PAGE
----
This year, SNEC celebrates its 25th anniversary. Professor Wong Tien Yin, Medical Director of SNEC and Adjunct Associate Professor Lee Shu Yen, Deputy Head and Senior Consultant, Surgical Retina Department, Retina Centre, SNEC, discuss SNEC’s role in spearheading ophthalmology capabilities through education and research efforts with involvement from the community. Based on the late Professor Arthur Lim’s vision for the future of eye care in Singapore, SNEC has grown from humble beginnings with a team of nine to its present strength of over 700 medical, nursing, paramedical and administrative staff. Today, Prof Wong steers SNEC with an eye on the central role it plays to the community.
“Our first and foremost aim is to provide eye care for the Singaporean population. Everybody who needs treatment should be able to get it at SNEC, and we’re always exploring better ways of delivering costeffective and efficient eye care,” Prof Wong said.
To deal with emerging healthcare problems, care delivery extends beyond the centre with an integrated network. Primary Eyecare Clinics (PECs) have been established to later to patients with stable and well-controlled eye conditions such as diabetic retinopathy, glaucoma or mild cataract, which do not require immediate surgery or a visit to SNEC.“Our first and foremost aim in the past, present and future is to provide eye care for the Singaporean population." The right siting of patients and cost-effective eye care with reduced waiting time will support SNEC’s sustainability and growth even as eye conditions become more prevalent in an ageing population.
Community support is also important when it comes to finding the next possible cure. SNEC works to identify gaps in existing clinical solutions, and Academic Medicine plays a pivotal role in the centre’s endeavours.
“We need to have community support to run trials and studies. Education, research and philanthropy can raise awareness of how the community can help in making SNEC a global pioneer for eye care breakthroughs,” elaborated Prof Wong.
Of the centre’s many achievements, ultralow dose atropine is a major breakthrough that has translated successfully from clinical research to patients. To deal with future healthcare problems, SNEC seeks to support continuous clinical research activities with fund-raising efforts and public education.
Prof Lee, Chair of the Development and Philanthropy Committee at the SingHealth Duke-NUS Ophthalmology Academic Clinical Programme, echoed the need to build a relationship with the community to support research in ophthalmology, "SNEC's efforts at philanthropy outreach extend beyond fund-raising so that the general public can understand the importance of participation in research.”To that end, SNEC staff have been learning to communicate with the public to built greater awareness. Researchers are given opportunities to step out of their labs and help the community understand their work. This helps overcome the stigma of human trials.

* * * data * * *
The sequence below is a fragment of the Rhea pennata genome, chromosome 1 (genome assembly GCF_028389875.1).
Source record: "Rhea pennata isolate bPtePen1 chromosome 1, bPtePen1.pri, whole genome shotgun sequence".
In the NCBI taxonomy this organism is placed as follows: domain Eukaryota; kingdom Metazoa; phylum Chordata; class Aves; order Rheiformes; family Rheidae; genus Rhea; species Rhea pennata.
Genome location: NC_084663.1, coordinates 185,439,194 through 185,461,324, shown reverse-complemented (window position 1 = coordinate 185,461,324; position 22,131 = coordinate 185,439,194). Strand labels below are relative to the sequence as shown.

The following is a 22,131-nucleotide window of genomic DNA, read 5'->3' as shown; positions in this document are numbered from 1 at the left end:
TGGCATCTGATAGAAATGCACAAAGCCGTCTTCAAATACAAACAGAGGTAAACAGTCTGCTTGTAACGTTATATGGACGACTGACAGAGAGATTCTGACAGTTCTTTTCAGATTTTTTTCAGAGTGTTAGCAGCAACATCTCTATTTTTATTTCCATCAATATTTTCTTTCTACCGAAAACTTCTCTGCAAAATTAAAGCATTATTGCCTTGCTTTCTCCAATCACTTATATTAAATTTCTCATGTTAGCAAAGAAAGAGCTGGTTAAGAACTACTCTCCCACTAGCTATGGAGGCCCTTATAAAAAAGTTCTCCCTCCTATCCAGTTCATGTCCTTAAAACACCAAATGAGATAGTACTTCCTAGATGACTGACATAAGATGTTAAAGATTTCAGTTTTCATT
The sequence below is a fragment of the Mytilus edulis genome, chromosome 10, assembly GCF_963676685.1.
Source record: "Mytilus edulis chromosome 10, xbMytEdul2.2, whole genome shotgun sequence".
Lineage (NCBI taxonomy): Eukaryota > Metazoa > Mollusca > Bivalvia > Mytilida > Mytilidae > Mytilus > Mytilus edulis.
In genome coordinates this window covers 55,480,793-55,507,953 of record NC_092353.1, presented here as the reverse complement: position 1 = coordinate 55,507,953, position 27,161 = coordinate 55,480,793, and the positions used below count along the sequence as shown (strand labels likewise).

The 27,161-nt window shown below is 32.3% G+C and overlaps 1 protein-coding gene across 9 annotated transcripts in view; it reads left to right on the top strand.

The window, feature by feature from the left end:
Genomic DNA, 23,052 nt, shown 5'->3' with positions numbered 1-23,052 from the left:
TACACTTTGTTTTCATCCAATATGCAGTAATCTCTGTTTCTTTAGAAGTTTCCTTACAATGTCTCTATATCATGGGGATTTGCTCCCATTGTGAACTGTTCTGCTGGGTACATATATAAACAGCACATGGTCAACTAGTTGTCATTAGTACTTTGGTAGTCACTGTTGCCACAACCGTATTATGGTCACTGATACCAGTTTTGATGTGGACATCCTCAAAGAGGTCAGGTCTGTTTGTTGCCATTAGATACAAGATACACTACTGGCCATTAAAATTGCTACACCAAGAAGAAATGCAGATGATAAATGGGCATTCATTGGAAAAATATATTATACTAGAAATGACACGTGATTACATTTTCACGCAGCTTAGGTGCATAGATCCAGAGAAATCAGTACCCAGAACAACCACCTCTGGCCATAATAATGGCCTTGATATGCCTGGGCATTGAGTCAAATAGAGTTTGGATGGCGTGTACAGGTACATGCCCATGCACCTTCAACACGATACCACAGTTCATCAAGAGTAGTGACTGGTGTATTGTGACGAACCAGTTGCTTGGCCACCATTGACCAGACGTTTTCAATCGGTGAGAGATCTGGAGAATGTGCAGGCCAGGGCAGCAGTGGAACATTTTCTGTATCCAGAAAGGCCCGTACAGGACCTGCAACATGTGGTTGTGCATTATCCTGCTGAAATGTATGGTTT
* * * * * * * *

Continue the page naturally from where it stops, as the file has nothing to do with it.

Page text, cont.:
Prof Lee thinks that philanthropy at SNEC is a continuous cycle that begins and ends at the patient.
“As a national centre, many of our research and education efforts have direct impact on our local community. These are two-way relationships we are building: to educate the public on the fragility of the eye and built eye care awareness, and to allow them to contribute funds or time for the future of eye care.”The Vision FundSNEC aims to raise $25 million over the next five years, through its new Vision Fund to support research in ophthalmic health sciences, medical technology, retinal diseases and myopia.
The Fund will also support of needy patients, raising public awareness of eye care through events and the development of more subspecialists in fields such as paediatric retina and ophthalmic oncology.
To meet its funding goal, SNEC seeks organisations and individuals to participate in the annual Vision Fund fundraising dinner, The Eye Ball, and through other activities that create lasting positive impact and improve eye care in the local community.
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